That's not true. The only way to edit base classes without being a coremod is to just replace the whole class.

 

why not avoid bytecode (and therefore being a coremod) alltogether? After all, if

 

-Bytecode / ASM is tedious to code and hard to debug

 

(and I totally believe you) why should I bother with it anyway? I'm not worried about compatibility.

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I'm not worried about compatibility.

If you want to, go ahead, edit base classes. It comes with consequences.

- It's tedious to install for the end user (IMO a mod installation should never be more than just "Drop into mods folder").

- It will be even more tedious and incompatible in 1.6 (forge doesn't launch when the jar is edited, unless you specifically tell it to ignore this)

- As you know it's horribly incompatible

- It's difficult to update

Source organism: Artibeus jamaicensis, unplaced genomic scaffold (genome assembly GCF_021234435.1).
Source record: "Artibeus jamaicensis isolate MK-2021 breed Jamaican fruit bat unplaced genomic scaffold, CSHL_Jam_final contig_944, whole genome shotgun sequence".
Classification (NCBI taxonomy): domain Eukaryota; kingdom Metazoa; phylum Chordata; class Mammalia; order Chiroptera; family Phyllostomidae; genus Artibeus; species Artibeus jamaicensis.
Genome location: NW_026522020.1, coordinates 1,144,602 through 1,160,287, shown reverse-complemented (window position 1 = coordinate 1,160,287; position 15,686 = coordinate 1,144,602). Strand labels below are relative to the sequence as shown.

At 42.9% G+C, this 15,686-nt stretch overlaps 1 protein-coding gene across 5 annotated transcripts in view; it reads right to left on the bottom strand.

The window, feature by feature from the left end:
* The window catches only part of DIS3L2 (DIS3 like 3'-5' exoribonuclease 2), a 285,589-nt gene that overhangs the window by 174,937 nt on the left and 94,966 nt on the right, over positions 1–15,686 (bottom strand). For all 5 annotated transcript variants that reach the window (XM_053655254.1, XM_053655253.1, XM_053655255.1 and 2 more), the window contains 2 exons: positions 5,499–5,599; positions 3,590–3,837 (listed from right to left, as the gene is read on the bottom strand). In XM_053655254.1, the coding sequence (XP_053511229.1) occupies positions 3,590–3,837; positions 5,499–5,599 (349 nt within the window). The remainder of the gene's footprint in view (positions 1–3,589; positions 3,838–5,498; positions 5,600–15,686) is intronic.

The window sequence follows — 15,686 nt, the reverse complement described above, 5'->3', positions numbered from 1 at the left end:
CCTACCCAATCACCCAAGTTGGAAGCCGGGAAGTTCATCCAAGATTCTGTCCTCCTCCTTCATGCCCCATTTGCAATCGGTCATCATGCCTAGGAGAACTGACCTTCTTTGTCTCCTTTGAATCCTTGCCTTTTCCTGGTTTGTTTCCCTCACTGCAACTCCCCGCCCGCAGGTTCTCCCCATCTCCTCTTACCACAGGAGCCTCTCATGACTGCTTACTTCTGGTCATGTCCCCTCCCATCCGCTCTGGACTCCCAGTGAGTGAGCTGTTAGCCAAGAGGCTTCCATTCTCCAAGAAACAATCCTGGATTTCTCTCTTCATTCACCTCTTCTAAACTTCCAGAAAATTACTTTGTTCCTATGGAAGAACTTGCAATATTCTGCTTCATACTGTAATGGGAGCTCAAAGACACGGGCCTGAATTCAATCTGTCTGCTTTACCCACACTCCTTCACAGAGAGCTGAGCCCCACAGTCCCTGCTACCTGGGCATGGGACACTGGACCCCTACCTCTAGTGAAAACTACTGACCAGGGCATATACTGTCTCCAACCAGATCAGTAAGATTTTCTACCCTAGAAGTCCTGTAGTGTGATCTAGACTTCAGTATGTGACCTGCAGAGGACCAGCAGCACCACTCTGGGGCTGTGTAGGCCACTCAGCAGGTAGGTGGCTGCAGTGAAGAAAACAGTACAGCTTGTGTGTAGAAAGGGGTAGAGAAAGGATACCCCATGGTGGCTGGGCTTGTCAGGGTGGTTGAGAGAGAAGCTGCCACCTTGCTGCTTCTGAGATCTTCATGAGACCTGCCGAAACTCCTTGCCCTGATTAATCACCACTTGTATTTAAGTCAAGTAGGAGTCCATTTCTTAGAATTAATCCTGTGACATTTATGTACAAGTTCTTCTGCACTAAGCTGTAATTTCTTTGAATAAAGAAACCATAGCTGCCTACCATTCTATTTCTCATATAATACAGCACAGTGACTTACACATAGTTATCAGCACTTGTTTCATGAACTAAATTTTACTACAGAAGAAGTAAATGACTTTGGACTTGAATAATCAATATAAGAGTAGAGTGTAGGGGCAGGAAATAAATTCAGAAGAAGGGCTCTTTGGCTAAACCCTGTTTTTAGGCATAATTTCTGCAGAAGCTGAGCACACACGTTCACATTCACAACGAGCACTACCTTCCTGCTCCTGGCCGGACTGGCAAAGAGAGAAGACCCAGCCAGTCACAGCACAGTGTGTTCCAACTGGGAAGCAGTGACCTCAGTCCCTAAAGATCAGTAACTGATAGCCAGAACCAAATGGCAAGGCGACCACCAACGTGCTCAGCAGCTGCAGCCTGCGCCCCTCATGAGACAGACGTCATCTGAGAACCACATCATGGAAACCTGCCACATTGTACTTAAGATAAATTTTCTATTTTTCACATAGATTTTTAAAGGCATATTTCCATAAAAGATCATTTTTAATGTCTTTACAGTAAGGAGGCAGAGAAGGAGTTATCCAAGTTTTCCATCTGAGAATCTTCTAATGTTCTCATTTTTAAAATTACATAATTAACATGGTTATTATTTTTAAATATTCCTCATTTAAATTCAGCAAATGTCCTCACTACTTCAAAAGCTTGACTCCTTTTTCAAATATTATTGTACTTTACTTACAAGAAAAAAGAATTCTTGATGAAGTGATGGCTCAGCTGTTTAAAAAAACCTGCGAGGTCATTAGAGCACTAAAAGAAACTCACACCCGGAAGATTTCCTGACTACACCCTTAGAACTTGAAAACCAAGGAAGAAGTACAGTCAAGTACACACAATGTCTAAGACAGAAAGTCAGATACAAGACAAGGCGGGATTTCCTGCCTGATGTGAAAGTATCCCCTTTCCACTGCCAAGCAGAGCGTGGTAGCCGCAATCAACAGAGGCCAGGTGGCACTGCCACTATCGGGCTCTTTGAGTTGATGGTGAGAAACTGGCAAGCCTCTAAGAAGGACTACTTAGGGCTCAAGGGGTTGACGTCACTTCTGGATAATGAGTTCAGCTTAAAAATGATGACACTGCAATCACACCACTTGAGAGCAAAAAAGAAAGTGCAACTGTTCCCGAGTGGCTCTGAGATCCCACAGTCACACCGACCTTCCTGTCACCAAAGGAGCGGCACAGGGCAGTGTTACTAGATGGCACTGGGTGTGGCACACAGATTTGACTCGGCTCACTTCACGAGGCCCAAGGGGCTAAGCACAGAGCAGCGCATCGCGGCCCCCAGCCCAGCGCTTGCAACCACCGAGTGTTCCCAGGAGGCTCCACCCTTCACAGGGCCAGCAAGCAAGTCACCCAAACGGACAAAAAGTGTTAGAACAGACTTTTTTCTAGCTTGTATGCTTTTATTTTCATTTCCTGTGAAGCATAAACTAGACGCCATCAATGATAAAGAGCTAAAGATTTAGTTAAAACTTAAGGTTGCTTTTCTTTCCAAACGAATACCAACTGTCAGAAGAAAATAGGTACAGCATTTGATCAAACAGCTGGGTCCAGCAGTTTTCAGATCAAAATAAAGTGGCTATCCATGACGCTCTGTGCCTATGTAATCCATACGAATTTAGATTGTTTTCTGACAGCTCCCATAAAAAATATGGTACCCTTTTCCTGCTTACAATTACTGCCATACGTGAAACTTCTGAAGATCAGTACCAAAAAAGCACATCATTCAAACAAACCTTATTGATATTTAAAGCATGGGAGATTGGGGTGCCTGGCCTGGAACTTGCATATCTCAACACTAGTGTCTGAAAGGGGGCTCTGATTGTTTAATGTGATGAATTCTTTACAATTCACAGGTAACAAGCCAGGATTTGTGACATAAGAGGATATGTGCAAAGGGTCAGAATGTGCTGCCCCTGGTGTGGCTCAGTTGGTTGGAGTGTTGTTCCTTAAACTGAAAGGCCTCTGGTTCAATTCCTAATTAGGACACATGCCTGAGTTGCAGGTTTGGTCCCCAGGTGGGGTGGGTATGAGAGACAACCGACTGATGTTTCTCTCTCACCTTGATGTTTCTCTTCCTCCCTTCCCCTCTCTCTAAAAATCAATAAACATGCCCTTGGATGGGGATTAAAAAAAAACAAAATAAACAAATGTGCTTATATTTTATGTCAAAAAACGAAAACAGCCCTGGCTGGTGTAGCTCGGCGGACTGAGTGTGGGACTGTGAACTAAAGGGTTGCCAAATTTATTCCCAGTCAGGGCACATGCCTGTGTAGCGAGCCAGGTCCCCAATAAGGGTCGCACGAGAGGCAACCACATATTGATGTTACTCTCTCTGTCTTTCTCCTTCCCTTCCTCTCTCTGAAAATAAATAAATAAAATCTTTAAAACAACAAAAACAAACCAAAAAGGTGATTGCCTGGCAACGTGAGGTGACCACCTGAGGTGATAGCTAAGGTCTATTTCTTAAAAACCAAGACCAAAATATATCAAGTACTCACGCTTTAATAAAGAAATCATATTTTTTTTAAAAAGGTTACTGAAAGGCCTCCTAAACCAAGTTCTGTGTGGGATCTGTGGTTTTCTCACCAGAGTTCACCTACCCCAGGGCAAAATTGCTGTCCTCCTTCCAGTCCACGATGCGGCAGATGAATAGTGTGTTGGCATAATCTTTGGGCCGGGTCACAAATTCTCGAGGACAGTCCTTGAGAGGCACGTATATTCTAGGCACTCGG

- ... I could go on for longer.

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That's not true. The only way to edit base classes without being a coremod is to just replace the whole class. Of course, if someone else replaces the same class only one edit can persist, unless the two mods work together. With coremods you only change the parts of the class you need to change (maybe even only one or two instructions in one method). If another coremod changes the same class but a different method it works completely fine without the 2 mods knowing about each other.

If what i said is false, why do you agree with me ? You should have read what is said a bit more carefully ;)

I do have a coremod maintained and it's not hard at all.

Well, we may have had a different experience with it.

-It is usually less efficient than a mod
What? Prove this please. Just one counter example: if you need to access a private method with a normal mod you have to use reflection, with a coremod you don't. Reflection is bad for performance.